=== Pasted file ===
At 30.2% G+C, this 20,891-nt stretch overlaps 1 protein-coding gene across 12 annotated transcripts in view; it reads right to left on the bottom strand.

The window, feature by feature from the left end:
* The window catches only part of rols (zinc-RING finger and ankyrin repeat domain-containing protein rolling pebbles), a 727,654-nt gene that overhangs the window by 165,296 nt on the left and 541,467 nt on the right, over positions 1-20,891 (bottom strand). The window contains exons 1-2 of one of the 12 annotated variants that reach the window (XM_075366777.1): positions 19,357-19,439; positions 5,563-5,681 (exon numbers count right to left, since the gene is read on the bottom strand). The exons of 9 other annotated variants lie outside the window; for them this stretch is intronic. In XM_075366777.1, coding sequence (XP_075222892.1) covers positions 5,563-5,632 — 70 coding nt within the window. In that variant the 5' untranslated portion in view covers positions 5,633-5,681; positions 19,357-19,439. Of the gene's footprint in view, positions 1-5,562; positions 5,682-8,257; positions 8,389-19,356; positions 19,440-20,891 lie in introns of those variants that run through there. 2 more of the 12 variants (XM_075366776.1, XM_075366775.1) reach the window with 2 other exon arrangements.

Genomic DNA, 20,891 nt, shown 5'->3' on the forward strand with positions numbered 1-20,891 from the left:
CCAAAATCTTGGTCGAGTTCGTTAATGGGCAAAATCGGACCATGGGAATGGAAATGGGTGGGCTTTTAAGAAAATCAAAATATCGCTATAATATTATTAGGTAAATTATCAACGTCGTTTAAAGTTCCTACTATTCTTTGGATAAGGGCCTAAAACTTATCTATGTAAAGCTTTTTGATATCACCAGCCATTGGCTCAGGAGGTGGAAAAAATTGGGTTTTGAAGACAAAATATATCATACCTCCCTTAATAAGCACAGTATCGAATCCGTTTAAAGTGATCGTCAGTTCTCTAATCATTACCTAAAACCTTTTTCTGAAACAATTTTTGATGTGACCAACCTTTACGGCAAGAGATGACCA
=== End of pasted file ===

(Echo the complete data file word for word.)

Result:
At 30.2% G+C, this 20,891-nt stretch overlaps 1 protein-coding gene across 12 annotated transcripts in view; it reads right to left on the bottom strand.

The window, feature by feature from the left end:
* The window catches only part of rols (zinc-RING finger and ankyrin repeat domain-containing protein rolling pebbles), a 727,654-nt gene that overhangs the window by 165,296 nt on the left and 541,467 nt on the right, over positions 1-20,891 (bottom strand). The window contains exons 1-2 of one of the 12 annotated variants that reach the window (XM_075366777.1): positions 19,357-19,439; positions 5,563-5,681 (exon numbers count right to left, since the gene is read on the bottom strand). The exons of 9 other annotated variants lie outside the window; for them this stretch is intronic. In XM_075366777.1, coding sequence (XP_075222892.1) covers positions 5,563-5,632 — 70 coding nt within the window. In that variant the 5' untranslated portion in view covers positions 5,633-5,681; positions 19,357-19,439. Of the gene's footprint in view, positions 1-5,562; positions 5,682-8,257; positions 8,389-19,356; positions 19,440-20,891 lie in introns of those variants that run through there. 2 more of the 12 variants (XM_075366776.1, XM_075366775.1) reach the window with 2 other exon arrangements.

Genomic DNA, 20,891 nt, shown 5'->3' on the forward strand with positions numbered 1-20,891 from the left:
CCAAAATCTTGGTCGAGTTCGTTAATGGGCAAAATCGGACCATGGGAATGGAAATGGGTGGGCTTTTAAGAAAATCAAAATATCGCTATAATATTATTAGGTAAATTATCAACGTCGTTTAAAGTTCCTACTATTCTTTGGATAAGGGCCTAAAACTTATCTATGTAAAGCTTTTTGATATCACCAGCCATTGGCTCAGGAGGTGGAAAAAATTGGGTTTTGAAGACAAAATATATCATACCTCCCTTAATAAGCACAGTATCGAATCCGTTTAAAGTGATCGTCAGTTCTCTAATCATTACCTAAAACCTTTTTCTGAAACAATTTTTGATGTGACCAACCTTTACGGCAAGAGATGACCA